As the latest issue of the Future of Children reports, higher education in the US is changing dramatically. On the one hand, access to college has expanded at a remarkable rate. On the other hand, scores of students are finishing high school unprepared for college work. Meanwhile, today’s economy has left many public colleges and universities strapped for resources and unable to meet student demand. Thus, many students, particularly those from low-income families, are forced to either seek an alternative route or drop out.
One rapidly growing option for students is for-profit colleges. Also known as proprietary colleges, they often exist as large national chains led by online institutions. Future of Children authors David Deming, Claudia Goldin, and Lawrence Katz explain that for-profit colleges seem to be most helpful when they offer short, well-defined programs offering a clear path to a specific occupation. While these programs have grown to efficiently meet student demand as public institutions have struggled, their students carry higher levels of debt and are more likely to default on loans. Indeed, much of the revenue these institutions rely on comes from federal student aid. Moreover, the rate of return for these students is lower. Upon leaving school, they are more likely to be unemployed and have lower earnings than students at other institutions.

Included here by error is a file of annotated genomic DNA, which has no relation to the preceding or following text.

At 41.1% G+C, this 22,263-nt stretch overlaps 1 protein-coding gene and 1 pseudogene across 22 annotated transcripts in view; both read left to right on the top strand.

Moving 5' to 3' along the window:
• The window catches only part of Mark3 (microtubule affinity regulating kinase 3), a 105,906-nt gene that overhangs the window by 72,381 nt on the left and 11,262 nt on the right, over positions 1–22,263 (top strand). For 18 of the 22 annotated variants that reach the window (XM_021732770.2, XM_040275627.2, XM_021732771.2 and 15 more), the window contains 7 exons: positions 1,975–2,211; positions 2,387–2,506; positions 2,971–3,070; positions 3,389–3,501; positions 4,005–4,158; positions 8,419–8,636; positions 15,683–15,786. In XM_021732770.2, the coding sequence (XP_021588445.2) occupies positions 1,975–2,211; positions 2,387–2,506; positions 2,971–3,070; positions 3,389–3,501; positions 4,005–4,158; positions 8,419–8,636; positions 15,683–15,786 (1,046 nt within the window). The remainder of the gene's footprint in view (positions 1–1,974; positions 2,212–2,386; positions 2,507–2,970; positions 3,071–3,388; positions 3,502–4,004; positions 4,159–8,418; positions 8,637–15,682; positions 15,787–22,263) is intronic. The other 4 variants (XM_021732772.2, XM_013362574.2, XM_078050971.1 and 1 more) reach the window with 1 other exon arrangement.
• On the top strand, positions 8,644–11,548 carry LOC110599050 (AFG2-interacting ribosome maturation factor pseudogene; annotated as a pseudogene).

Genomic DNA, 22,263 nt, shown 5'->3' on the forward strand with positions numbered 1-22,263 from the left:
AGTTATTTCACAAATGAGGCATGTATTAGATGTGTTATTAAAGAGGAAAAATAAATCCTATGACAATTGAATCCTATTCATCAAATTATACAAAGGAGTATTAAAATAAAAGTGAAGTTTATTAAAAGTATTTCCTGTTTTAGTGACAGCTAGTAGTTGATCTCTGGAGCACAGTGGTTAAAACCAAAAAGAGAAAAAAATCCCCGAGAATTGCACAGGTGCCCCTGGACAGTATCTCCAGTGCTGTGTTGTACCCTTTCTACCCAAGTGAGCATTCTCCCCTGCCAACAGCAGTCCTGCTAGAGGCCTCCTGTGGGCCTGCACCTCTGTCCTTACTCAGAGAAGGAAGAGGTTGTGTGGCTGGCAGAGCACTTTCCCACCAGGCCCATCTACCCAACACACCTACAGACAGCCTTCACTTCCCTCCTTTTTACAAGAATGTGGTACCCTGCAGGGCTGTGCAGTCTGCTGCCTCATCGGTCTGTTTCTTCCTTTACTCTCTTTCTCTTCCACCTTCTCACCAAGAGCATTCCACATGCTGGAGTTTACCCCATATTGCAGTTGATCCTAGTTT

To keep up with student demand, many state systems and community colleges have sought to expand access to online learning programs. The Babson Survey Research Group estimates that by 2010, 31 percent of college and university students were enrolled in at least one online course. As Marketplace reports, more selective institutions may also begin offering more options for online learning. Examining the research, Bradford Bell and Jessica Federman find that online learning can be an effective tool in higher education, insofar as it creates conditions that are conducive to learning specific content. See the latest research on e-learning in the new issue of the Future of Children, Postsecondary Education in the United States.